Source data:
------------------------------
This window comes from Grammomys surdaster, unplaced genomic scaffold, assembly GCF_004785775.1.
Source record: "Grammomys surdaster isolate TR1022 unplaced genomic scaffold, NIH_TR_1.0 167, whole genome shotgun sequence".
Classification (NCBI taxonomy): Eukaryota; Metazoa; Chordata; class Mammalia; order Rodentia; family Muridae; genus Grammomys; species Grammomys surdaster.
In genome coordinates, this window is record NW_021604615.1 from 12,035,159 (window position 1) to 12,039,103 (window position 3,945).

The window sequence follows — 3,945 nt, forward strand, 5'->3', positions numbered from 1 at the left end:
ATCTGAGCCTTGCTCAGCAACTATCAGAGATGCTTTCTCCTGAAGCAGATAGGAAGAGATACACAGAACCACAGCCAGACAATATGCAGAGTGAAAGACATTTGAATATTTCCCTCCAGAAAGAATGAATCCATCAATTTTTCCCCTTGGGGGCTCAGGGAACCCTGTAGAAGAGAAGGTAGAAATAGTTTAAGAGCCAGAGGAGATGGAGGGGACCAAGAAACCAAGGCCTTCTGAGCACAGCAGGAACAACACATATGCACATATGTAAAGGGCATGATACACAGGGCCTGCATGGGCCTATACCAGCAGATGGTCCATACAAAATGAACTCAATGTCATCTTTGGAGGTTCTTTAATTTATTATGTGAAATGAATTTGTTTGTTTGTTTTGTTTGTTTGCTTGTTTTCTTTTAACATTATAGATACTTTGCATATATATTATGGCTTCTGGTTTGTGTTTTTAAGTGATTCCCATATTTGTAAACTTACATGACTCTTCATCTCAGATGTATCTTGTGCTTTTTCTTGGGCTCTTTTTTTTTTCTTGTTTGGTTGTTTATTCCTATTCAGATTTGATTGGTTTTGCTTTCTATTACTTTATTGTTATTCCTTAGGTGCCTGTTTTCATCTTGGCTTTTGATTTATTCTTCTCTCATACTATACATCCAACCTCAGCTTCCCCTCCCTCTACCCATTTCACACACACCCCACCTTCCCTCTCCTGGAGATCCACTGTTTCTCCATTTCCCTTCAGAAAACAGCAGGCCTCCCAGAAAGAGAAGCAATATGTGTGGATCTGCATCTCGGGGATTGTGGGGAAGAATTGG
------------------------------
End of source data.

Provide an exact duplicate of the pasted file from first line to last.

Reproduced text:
This window comes from Grammomys surdaster, unplaced genomic scaffold, assembly GCF_004785775.1.
Source record: "Grammomys surdaster isolate TR1022 unplaced genomic scaffold, NIH_TR_1.0 167, whole genome shotgun sequence".
Classification (NCBI taxonomy): Eukaryota; Metazoa; Chordata; class Mammalia; order Rodentia; family Muridae; genus Grammomys; species Grammomys surdaster.
In genome coordinates, this window is record NW_021604615.1 from 12,035,159 (window position 1) to 12,039,103 (window position 3,945).

The window sequence follows — 3,945 nt, forward strand, 5'->3', positions numbered from 1 at the left end:
ATCTGAGCCTTGCTCAGCAACTATCAGAGATGCTTTCTCCTGAAGCAGATAGGAAGAGATACACAGAACCACAGCCAGACAATATGCAGAGTGAAAGACATTTGAATATTTCCCTCCAGAAAGAATGAATCCATCAATTTTTCCCCTTGGGGGCTCAGGGAACCCTGTAGAAGAGAAGGTAGAAATAGTTTAAGAGCCAGAGGAGATGGAGGGGACCAAGAAACCAAGGCCTTCTGAGCACAGCAGGAACAACACATATGCACATATGTAAAGGGCATGATACACAGGGCCTGCATGGGCCTATACCAGCAGATGGTCCATACAAAATGAACTCAATGTCATCTTTGGAGGTTCTTTAATTTATTATGTGAAATGAATTTGTTTGTTTGTTTTGTTTGTTTGCTTGTTTTCTTTTAACATTATAGATACTTTGCATATATATTATGGCTTCTGGTTTGTGTTTTTAAGTGATTCCCATATTTGTAAACTTACATGACTCTTCATCTCAGATGTATCTTGTGCTTTTTCTTGGGCTCTTTTTTTTTTCTTGTTTGGTTGTTTATTCCTATTCAGATTTGATTGGTTTTGCTTTCTATTACTTTATTGTTATTCCTTAGGTGCCTGTTTTCATCTTGGCTTTTGATTTATTCTTCTCTCATACTATACATCCAACCTCAGCTTCCCCTCCCTCTACCCATTTCACACACACCCCACCTTCCCTCTCCTGGAGATCCACTGTTTCTCCATTTCCCTTCAGAAAACAGCAGGCCTCCCAGAAAGAGAAGCAATATGTGTGGATCTGCATCTCGGGGATTGTGGGGAAGAATTGG